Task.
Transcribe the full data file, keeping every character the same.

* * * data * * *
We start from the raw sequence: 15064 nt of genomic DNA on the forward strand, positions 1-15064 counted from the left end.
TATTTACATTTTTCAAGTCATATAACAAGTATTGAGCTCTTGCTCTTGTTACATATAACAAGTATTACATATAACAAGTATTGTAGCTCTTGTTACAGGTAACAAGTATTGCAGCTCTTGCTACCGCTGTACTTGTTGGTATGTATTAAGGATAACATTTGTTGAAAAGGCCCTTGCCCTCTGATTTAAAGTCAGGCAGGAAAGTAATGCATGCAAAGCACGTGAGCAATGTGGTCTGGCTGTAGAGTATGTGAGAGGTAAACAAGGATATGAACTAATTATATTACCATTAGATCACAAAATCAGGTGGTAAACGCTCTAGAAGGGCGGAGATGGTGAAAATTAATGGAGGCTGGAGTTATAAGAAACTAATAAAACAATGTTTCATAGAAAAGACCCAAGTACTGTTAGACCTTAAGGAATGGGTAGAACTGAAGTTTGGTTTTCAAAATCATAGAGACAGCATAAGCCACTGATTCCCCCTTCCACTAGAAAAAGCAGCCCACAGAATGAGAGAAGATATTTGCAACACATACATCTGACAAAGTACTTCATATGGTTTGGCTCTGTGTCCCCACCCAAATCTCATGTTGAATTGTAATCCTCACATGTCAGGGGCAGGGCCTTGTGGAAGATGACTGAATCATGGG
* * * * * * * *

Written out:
We start from the raw sequence: 15064 nt of genomic DNA on the forward strand, positions 1-15064 counted from the left end.
TATTTACATTTTTCAAGTCATATAACAAGTATTGAGCTCTTGCTCTTGTTACATATAACAAGTATTACATATAACAAGTATTGTAGCTCTTGTTACAGGTAACAAGTATTGCAGCTCTTGCTACCGCTGTACTTGTTGGTATGTATTAAGGATAACATTTGTTGAAAAGGCCCTTGCCCTCTGATTTAAAGTCAGGCAGGAAAGTAATGCATGCAAAGCACGTGAGCAATGTGGTCTGGCTGTAGAGTATGTGAGAGGTAAACAAGGATATGAACTAATTATATTACCATTAGATCACAAAATCAGGTGGTAAACGCTCTAGAAGGGCGGAGATGGTGAAAATTAATGGAGGCTGGAGTTATAAGAAACTAATAAAACAATGTTTCATAGAAAAGACCCAAGTACTGTTAGACCTTAAGGAATGGGTAGAACTGAAGTTTGGTTTTCAAAATCATAGAGACAGCATAAGCCACTGATTCCCCCTTCCACTAGAAAAAGCAGCCCACAGAATGAGAGAAGATATTTGCAACACATACATCTGACAAAGTACTTCATATGGTTTGGCTCTGTGTCCCCACCCAAATCTCATGTTGAATTGTAATCCTCACATGTCAGGGGCAGGGCCTTGTGGAAGATGACTGAATCATGGG